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1 September 2012 Distribution of Invasive Plant Species in Relation to Environmental and Anthropogenic Factors in Five Nature Reserves in Northern China
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Abstract

The relationships between invasive plant species and environmental and anthropogenic factors were analyzed in five nature reserves in northern China. The distribution of invasive plants was analyzed using a Canonical Correspondence Analysis. Stepwise backward multiple regression was then done to identify the most important environmental and anthropogenic factors determining the richness and distribution of alien plants in the reserves. Total invasive plant richness varied was 25 species, 12 species, 13 species, five species and five species across the nature reserves. Invasive species richness decreased in response to environmental factors such as maximum temperature and minimum precipitation and increased in line with human activities, the total area of farmland and volume of freight. Tropical plant species declined from 31% to zero while the species originally from North America gradually increased. In respect of family composition of invasive species, most species belonged to the composites, whose proportion increased from 15%–40% from north to south across the five nature reserves while species from other families varied greatly along this gradient. Life-forms of invasive plant species varied between the reserves, but annual and perennial herbs were generally dominant. Pathways of such species were highly related to human activities and utilizations.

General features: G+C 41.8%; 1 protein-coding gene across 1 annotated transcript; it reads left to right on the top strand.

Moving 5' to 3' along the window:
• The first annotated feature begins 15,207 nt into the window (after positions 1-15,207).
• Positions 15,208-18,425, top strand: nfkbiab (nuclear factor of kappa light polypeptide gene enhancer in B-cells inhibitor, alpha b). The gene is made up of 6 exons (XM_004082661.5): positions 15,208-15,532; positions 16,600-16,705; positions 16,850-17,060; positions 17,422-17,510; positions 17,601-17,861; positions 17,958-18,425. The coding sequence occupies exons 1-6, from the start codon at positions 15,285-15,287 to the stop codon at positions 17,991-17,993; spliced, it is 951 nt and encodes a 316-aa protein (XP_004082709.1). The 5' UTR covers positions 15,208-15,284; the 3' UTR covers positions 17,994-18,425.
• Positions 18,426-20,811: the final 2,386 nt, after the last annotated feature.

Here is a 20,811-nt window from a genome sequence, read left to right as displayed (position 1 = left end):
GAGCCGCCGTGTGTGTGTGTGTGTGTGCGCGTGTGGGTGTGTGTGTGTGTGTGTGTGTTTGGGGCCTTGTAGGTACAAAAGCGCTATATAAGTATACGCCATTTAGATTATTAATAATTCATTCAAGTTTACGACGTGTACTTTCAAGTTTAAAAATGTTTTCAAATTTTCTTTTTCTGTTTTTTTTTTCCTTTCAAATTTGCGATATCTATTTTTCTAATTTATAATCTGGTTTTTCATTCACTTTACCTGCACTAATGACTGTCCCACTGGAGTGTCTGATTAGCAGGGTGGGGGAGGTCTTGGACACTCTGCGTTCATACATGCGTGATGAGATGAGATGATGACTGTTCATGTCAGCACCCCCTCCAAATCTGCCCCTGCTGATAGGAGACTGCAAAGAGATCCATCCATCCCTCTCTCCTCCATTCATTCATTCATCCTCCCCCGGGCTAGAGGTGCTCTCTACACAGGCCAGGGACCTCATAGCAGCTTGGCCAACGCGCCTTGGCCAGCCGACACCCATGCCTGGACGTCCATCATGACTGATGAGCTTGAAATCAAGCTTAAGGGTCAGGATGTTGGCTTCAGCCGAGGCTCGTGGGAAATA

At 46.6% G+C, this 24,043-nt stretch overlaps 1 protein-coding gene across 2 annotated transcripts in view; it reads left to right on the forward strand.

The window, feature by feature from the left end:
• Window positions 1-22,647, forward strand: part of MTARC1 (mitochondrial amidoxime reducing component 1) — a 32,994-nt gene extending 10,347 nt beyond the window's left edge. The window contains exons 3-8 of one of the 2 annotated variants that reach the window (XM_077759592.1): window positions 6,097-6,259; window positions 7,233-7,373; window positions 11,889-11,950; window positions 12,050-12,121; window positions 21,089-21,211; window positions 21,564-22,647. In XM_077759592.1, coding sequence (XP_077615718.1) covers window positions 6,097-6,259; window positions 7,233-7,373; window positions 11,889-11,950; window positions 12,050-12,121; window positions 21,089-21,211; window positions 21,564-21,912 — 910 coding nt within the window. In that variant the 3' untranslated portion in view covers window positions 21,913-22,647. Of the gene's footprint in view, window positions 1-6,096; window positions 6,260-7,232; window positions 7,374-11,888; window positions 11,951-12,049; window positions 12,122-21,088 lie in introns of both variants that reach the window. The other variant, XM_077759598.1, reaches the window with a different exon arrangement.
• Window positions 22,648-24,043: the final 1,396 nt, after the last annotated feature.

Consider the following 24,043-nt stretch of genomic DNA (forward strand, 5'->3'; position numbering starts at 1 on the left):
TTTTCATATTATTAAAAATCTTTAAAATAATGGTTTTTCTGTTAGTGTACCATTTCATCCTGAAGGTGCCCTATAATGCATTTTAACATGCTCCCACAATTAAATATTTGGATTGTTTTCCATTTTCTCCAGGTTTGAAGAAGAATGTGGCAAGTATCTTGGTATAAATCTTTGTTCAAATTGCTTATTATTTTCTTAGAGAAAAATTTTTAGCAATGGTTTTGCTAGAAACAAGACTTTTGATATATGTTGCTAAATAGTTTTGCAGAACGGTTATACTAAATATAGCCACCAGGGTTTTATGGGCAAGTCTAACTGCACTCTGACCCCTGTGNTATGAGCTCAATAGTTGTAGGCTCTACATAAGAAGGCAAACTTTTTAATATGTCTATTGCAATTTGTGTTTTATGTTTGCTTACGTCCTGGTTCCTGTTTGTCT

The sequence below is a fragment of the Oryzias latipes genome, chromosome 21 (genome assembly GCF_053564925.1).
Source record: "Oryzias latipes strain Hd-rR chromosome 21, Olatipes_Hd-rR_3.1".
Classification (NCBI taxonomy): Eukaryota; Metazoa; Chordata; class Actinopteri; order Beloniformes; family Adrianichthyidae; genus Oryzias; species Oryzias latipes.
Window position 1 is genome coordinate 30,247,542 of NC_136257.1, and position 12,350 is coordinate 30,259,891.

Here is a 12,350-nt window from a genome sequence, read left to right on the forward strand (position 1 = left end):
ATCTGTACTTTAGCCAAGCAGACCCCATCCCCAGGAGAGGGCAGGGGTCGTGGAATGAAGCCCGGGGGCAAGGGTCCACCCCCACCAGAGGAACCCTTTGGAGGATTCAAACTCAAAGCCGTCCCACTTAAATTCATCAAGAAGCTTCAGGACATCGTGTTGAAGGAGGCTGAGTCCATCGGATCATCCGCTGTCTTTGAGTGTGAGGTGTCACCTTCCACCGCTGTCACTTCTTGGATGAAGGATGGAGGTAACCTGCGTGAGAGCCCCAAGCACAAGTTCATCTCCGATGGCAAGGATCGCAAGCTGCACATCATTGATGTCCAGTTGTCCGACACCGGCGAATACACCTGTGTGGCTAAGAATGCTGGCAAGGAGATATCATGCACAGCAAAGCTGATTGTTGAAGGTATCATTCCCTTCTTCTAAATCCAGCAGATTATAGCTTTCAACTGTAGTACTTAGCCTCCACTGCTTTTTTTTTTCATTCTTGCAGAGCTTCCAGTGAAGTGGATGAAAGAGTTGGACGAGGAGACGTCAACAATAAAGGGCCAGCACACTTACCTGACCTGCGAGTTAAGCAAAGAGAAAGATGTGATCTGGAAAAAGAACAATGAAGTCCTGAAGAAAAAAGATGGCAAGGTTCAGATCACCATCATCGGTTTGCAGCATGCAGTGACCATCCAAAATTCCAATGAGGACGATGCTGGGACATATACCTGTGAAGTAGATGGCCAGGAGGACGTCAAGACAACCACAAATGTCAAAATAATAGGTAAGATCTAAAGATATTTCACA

Zhang Yuanyuan, Feng Jinchao, Sang Weiguo, and Xue Dayuan "Distribution of Invasive Plant Species in Relation to Environmental and Anthropogenic Factors in Five Nature Reserves in Northern China," Journal of Resources and Ecology 3(3), (1 September 2012). https://doi.org/10.5814/j.issn.1674-764x.2012.03.011
Received: 28 May 2012; Accepted: 1 September 2012; Published: 1 September 2012
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